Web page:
Preferred cationic or neutral polydioxythiophenes comprise structural units of the formula (Ia) or (Ib)
Q3 and Q4 represent, independently of one another, hydrogen, substituted or unsubstituted (C1-C18)-alkyl, preferably (C1-C10)-, in particular (C1-C6)-alkyl, (C2-C12)-alkenyl, preferably (C2-C8)-alkenyl, (C3-C7)-cycloalkyl, preferably cyclopentyl or cyclohexyl, (C7-C15)-aralkyl, preferably phenyl-(C1-C4)-alkyl, (C6-C10)-aryl, preferably phenyl or naphthyl, (C1-C18)-alkoxy, preferably (C1-C10)-alkoxy, preferably methoxy, ethoxy, n- or iso-propoxy, or (C2-C18)-alkyloxy ester and
Q5 and Q6 represent, independently of one another, hydrogen or (C1-C18)-alkyl, preferably (C1-C10)-, in particular (C1-C6)-alkyl, (C2-C12)-alkenyl, preferably (C2-C8)-alkenyl, (C3-C7)-cycloalkyl, preferably cyclopentyl or cyclohexyl, (C7-C15)-aralkyl, preferably phenyl-(C1-C4)-alkyl, (C6-C10)-aryl, preferably phenyl or naphthyl, (C1-C18)-alkoxy, preferably (C1-C10)-alkoxy, for example methoxy, ethoxy, n- or iso-propoxy, or (C2-C18)-alkyloxy ester which are each substituted by at least one sulphonate group, where if Q5 represents hydrogen, Q6 is not hydrogen and vice versa, and
n represents an integer from 2 to 10,000, preferably from 5 to 5000.
Particular preference is given to cationic or uncharged polythiophenes of the formulae (Ia-1) and (Ib-1)
Q5 and n are as defined above.
To balance the positive charge, the cationic form of the polythiophenes contains anions, preferably polyanions.
Polyanions present are preferably the anions of polymeric carboxylic acids such as polyacrylic acids, polymethacrylic acid or polymaleic acids and polymeric sulphonic acids such as polystyrenesulphonic acids and polyvinylsulphonic acids. These polycarboxylic and polysulphonic acids can also be copolymers of vinylcarboxylic and vinylsulphonic acids with other polymerizable monomers such as acrylates and styrene.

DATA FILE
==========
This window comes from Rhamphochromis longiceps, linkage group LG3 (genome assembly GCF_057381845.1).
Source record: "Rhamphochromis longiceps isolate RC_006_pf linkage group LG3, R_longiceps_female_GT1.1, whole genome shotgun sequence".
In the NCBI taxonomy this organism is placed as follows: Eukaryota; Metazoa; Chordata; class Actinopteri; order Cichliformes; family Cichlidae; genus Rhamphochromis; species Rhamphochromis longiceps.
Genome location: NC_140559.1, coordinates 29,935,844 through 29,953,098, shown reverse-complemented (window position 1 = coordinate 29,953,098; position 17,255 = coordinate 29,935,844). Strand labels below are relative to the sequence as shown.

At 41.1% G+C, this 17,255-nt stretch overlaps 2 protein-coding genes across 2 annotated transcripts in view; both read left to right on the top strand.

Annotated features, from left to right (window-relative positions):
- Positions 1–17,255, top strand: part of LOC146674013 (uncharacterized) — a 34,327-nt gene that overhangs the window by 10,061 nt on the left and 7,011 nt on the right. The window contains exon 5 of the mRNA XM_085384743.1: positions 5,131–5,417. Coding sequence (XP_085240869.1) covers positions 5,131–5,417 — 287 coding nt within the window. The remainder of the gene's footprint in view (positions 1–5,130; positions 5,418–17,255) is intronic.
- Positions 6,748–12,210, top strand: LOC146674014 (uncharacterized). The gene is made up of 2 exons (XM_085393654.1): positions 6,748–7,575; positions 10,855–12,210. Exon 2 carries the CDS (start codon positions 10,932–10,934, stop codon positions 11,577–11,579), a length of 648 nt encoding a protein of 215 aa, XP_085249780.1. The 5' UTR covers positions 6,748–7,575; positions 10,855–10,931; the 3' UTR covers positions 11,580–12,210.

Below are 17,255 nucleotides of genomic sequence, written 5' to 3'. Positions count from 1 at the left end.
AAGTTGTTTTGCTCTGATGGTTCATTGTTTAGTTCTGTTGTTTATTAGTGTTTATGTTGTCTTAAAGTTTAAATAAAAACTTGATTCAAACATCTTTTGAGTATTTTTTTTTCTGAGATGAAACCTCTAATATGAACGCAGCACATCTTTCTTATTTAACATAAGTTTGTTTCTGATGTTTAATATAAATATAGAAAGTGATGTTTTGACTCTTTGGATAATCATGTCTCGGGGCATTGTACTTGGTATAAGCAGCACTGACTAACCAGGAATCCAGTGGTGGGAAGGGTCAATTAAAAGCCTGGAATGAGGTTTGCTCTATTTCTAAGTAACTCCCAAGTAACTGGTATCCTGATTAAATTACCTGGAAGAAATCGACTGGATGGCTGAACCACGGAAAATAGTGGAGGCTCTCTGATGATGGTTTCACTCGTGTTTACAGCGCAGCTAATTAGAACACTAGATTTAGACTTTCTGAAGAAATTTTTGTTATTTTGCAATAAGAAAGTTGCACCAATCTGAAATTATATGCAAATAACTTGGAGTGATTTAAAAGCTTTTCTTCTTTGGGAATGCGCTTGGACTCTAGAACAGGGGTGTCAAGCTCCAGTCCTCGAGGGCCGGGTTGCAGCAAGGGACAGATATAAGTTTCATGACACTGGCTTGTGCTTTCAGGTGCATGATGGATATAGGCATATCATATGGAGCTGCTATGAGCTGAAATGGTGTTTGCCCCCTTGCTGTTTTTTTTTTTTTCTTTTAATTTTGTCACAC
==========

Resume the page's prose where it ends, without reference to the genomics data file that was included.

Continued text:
The anion of polystyrenesulphonic acid is particularly preferred as counterion.
The molecular weight of the polyacids forming the polyanions is preferably from 1000 to 2,000,000, particularly preferably from 2000 to 500,000. The polyacids or their alkali metal salts are commercially available, e.g. polystyrenesulphonic acids and polyacrylic acids, or else can be prepared by known methods (see, for example, Houben-Weyl, Methoden der organischen Chemie, Volume E 20 Makromolekulare Stoffe, Part 2 (1987), p. 1141 ff.).
In place of the free polyacids required for the formation of the dispersions of polydioxythiophenes and polyanions, it is also possible to use mixtures of alkali metal salts of the polyacids and corresponding amounts of monoacids.
In the case of the formulae (Ib) and (Ib-1), the polydioxythiophenes bear positive and negative charges in the monomer unit itself.
The assemblies of the invention may, if desired, contain polymers and/or copolymers as binder, for example polycarbonates, polyester carbonates, copolymers of styrene such as SAN or styrene-acrylates, polysulphones, polymers based on vinyl-containing monomers such as poly(meth)acrylates, polyvinylpyrrolidone, polyvinylcarbazol, vinyl acetate and vinyl alcohol polymers and copolymers, polyolefins, cyclic olefin copolymers, phenoxy resins, etc. It is also possible to use mixtures of various polymers. The polymeric binders have molecular weights of from 10,000 to 2,000,000 g/mol, are soluble and film-forming and are transparent in the visible spectral region. They are described, for example, in Encyclopedia of Polymer Science and Engineering, 2nd ed., A. Wiley-Interscience publication. They are usually used in an amount of up to 95% by weight, preferably up to 80% by weight, based on the total weight of the electroluminescent elements.
The boron complex (boron chelate) is preferably a compound of the general formula (III)a or (III)b
R1 represents a substituted or unsubstituted aryl radical or fluorine
R2 represents a substituted or unsubstituted acyl or acyloxy radical or hydrogen
z represents, independently in the two forms, atoms which complete a structure comprising at least 2 fused rings.
Particular preference is given to a compound of the general formula (IIIc) or (IIId)
R3 represents substituted or unsubstituted (C6-C10)-aryl or halogen,
R4, R5, R6, R7, R8 and R9 represent, independently of one another, hydrogen, substituted or unsubstituted (C1-C16)-alkyl or halogen or sulphonamido or cyano or a substituted or unsubstituted amino group,
R10 represents a substituted or unsubstituted acyl or acyloxy radical.
Very particular preference is given to a compound of the general formula (IIIe), (IIIf) or (IIIg)
R4, R5, R6, R7, R8 and R9 represent, independently of one another, in particular hydrogen, branched or unbranched (C1-C12)-alkyl, for example methyl, ethyl or 4-ethyl-1-methyloctyl, or chlorine or a sulphonamido radical or cyano or a substituted amino group,